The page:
Instead of covering multiple events in Ivan IV’s life, we cover only one with this film – his discovery of a plot to overthrow him and his overcoming that plot.
Part 2 follows so closely on the heels of Part 1 that I wondered why Eisenstein didn’t just combine the two films. Part 1 presents Ivan’s aunt Efrosinia scheming to overthrow him and crown her own son Vladimir as tsar; she sets things in motion by sneaking a poisoned cup of wine into the tsarina’s chamber, killing her. It isn’t until Part 2 that she goes onto the next step of actually killing off Ivan. But Ivan figures things out in advance and schemes how to turn the tables on her.
While I did verify some of the other minor incidents from the film – Ivan’s feud with a Moscow bishop, the defection to Poland of his buddy Kurbsky – I can’t definitively find proof that there was an assassination plot against him, much less that his aunt was part of it. It’s almost not necessary – this is a palace-intrigue plot straight out of Game of Thrones. In fact – if you switched the actual Game of Thrones plot up so that it was Cersei who tried to poison Joffrey at the Purple Wedding in a bid to clear the way for Prince Tommen to take over, but Joffrey found out and had Tommen killed instead, you basically have the plot for Ivan The Terrible Part 2.
You don’t have HBO’s budget, though, and you have Sergei Eisenstein at the helm. So you’d still have a lot of shots of Lena Headley looking out windows and sipping from a wine glass, but then you’d have Dean-Charles Chapman doing nothing but sitting at her feet and playing with Ser Pounce and then you’d have a lot of shots of Jack Gleeson doing nothing but staring pensively at the floor in the map room, plus a lot of shots of wine being poured out of caskets and spilled in dim light so it looks like blood, and maybe with Hot Pie and Arya as little kids cowering in the shadows and watching with wide and frightened eyes.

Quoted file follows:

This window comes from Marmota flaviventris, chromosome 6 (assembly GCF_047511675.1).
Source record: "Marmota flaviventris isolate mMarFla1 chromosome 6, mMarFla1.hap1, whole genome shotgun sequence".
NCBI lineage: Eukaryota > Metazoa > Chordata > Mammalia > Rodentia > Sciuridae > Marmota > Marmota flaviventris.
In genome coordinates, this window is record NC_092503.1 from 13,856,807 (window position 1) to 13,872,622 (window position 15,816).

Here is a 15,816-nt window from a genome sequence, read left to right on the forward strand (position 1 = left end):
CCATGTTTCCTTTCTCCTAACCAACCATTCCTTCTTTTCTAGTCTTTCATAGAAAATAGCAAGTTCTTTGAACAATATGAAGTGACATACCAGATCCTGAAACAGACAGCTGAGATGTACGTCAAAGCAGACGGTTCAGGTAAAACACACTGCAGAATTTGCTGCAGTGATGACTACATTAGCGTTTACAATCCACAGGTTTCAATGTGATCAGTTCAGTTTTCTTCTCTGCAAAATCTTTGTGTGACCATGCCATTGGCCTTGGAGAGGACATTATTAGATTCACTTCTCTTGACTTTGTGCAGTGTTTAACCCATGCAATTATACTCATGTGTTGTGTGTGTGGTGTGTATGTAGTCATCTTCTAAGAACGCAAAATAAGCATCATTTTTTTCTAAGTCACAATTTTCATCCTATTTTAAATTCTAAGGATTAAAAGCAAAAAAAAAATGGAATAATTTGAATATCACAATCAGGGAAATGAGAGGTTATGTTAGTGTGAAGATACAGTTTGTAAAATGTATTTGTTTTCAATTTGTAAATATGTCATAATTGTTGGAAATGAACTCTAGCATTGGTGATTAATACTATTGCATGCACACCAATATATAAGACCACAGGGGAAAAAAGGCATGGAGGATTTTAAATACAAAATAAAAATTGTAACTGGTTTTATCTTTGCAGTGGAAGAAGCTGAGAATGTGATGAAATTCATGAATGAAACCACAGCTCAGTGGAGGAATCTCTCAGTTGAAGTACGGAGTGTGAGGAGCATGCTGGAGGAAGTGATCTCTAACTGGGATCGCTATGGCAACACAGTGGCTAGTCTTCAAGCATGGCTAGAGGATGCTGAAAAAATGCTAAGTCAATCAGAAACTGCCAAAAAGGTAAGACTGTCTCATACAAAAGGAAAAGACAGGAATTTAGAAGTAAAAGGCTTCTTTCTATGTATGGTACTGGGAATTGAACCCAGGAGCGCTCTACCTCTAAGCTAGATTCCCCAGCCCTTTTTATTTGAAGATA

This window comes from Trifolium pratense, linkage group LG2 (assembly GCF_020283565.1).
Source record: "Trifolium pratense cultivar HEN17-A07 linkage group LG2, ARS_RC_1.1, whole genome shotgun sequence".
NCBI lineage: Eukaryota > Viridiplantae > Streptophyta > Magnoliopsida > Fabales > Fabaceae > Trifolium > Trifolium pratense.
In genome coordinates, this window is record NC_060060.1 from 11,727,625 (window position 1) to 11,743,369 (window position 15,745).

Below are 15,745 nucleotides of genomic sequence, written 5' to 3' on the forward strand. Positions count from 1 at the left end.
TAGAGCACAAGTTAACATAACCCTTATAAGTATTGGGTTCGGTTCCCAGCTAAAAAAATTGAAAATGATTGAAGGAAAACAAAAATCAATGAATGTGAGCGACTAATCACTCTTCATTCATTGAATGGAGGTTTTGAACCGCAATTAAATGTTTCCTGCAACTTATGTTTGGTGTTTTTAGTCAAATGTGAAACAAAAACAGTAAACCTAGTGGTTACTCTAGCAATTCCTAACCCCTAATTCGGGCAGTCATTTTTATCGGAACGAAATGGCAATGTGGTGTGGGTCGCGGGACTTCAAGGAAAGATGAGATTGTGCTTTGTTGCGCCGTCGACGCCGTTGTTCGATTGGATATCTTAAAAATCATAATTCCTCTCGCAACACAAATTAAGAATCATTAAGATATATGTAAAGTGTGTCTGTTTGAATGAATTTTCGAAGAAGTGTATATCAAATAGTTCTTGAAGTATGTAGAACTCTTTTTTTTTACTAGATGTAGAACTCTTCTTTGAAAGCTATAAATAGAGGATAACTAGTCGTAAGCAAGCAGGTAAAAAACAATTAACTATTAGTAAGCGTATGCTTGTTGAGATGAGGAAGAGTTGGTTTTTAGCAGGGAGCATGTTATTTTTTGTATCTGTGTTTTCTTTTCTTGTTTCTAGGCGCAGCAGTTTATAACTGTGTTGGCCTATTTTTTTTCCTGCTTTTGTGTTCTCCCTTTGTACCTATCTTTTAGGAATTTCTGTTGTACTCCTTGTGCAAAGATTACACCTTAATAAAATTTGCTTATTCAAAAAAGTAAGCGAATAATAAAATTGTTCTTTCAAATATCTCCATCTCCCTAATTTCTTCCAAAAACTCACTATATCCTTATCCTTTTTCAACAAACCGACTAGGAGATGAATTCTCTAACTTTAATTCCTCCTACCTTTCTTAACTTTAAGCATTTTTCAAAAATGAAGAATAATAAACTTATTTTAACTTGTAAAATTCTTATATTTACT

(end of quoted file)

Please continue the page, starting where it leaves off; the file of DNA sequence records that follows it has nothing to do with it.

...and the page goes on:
…That metaphor got away from me a bit.
This was the chapter of Eisenstein’s trilogy that Josef Stalin famously panned; my hunch is that it’s because Ivan has some major moments of self-doubt in here, followed by moments where he decides that well, if his lords are going to try killing him, he’ll just beat them to the punch. If they think he’s so terrible, he’ll show ’em terrible. There’s a pretty on-the-nose sequence where a group of nobles is attending a miracle play at a church service, depicting the story of Shadrach, Meshach, and Abednego, and a young child in the audience asks what the story is about. His father says it’s the story of “how three men escaped from being killed by an evil tsar”. And sure enough, when Ivan turns up midway through the play, the child points at him and says “Papa, look, it’s the evil tsar!” ….Gee, guess what that might mean.
Not only did Ivan look bad metaphorically with this installment, he also looked bad visually. The eye-catching shots that drew me in last time are gone; there’s a really odd switch to color midway through, during a dance sequence at a banquet. Otherwise instead of novel, all the montagey shots seem trite and obvious, and that on top of Ivan going evil makes this not a good look for him overall.